I dreamed a new Highlander film was being filmed in an abandoned mansion. The mansion was formerly a lavish inn, on a property with rolling hillside forests. But the forests had been toppled (but not cleared — covering the road to the inn with log upon logs, and making the hills essentially unwalkable). The inn had once been so popular there’d even been a small row of stores set up across from the inn, a fascimilie of a small main street in appearance, to cater to the large population that lived at the inn. A section of the sky between these two structures had been covered over to shelter people from the rain; from the black metalwork (once fitted with glass), it would have had to have been from some decade before the 1940s. The 1920s perhaps. The storefronts had of course been abandoned and boarded up as well. I recall specifically that one store was home furnishings, which seems odd, but perhaps some people lived at the Inn, or perhaps they sold furnishing similar to what guests at the Inn would have seen (and presumably fallen in love with) during their stay.
Anyway, thanks to my tremendously-improving ability to fly in dreams (I am truly excelling at it now — no more leaping around; I’m able to spread my arms and simply fly forward) I was able to fly over the fallen forest, starting at what had been the entrance to the main driveway — an entrance in an nine-foot stone wall that wrapped around the property) (a road also followed this wall, a road that was still active). I flew over what had been the main driveway, to get much of the same effect that visitors to the inn would have experienced driving up when the inn was alive and the roadway free.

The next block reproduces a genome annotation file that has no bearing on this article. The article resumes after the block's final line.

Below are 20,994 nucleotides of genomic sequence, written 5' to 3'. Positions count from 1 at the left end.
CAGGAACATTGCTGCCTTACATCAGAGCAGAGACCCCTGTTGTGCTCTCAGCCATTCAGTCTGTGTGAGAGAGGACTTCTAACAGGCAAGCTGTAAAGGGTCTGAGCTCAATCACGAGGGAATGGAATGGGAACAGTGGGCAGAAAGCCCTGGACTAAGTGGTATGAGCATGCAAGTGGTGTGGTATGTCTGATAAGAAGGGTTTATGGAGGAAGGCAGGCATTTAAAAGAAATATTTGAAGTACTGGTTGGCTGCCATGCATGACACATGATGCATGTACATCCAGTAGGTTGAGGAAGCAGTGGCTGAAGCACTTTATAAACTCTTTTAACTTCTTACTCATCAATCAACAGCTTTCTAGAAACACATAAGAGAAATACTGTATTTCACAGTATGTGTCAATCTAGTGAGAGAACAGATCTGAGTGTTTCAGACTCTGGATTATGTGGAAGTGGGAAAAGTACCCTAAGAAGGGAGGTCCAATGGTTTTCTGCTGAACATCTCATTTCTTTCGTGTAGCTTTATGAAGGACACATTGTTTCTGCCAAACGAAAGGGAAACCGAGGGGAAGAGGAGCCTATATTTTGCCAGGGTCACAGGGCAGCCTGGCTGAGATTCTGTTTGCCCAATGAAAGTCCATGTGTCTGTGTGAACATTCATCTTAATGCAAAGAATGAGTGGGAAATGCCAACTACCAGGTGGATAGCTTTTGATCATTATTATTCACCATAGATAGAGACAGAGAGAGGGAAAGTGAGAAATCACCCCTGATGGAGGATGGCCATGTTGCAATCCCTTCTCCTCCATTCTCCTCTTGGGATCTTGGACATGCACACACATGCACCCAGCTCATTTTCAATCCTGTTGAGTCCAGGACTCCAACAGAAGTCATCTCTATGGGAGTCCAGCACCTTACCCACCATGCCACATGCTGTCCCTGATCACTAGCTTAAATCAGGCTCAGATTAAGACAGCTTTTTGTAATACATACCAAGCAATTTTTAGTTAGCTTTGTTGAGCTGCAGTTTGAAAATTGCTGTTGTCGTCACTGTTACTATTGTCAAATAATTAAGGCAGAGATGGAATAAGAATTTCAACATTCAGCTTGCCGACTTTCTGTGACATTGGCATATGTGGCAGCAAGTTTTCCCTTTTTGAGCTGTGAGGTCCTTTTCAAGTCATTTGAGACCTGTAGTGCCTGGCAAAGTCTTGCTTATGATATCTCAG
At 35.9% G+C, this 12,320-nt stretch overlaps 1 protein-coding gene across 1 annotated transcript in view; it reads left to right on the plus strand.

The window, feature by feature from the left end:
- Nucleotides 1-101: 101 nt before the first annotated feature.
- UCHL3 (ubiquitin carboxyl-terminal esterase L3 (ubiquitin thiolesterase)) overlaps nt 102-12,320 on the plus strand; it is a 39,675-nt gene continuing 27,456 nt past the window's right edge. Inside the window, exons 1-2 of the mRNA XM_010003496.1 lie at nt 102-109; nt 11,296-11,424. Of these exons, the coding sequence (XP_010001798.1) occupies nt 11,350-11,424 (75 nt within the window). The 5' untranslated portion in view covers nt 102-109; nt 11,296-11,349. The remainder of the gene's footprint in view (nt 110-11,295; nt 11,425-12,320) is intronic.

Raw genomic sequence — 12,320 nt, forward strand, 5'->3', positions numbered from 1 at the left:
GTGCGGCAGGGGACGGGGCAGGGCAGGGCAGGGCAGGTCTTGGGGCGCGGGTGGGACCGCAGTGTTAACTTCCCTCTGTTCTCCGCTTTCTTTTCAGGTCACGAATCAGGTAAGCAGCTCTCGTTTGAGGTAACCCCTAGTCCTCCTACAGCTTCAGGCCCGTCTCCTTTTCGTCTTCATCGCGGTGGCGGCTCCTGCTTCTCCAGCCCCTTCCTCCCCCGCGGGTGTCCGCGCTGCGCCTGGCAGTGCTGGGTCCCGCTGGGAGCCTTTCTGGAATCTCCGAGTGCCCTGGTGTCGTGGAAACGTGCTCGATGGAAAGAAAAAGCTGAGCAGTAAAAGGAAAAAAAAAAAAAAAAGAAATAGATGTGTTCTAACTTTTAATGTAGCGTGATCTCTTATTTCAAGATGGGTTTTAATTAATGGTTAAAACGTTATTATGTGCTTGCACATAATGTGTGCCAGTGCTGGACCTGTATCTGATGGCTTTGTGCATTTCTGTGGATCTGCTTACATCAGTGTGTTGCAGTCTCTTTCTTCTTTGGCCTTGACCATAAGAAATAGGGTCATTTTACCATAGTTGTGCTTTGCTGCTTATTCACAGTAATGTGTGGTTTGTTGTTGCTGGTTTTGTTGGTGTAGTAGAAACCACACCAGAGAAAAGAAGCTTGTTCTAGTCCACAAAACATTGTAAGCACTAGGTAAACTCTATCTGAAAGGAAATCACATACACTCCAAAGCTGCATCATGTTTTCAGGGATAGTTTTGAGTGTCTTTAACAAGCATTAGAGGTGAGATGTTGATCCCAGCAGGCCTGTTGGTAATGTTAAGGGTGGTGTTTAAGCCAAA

Over two hills, then up to the inn (itself on the highest hill). The entrance to the inn was on my left, the storefronts on my right.
The film crew had come up through a different access road, and set up their cameras inside. The film was, like most Highlander films, a low budget affair and the set was informal. Christopher Lambert and Adrian Paul were both back, doing some swordwork and some Quickenings. There was also a dreamcatcher in the room they were filming in.
The lobby of the inn extended across most of the front floor of the inn like a grand hall ending in a dark wood staircase, and beyond the staircase I imagine there was probably a dining hall or non-public offices. Red carpeting and wood panel walls, and a good story and a half in height (the front windows were tall as well). The inn itself was either four or five stories as seen from the outside, rising directly up and then ending in an abbreviated angled roof as opposed to no angled roof at all. I believe that there was a tower in the first corner of the inn that one sees as one approaches — this would be a few floors above the area I guessed might be a dining hall or hotel offices.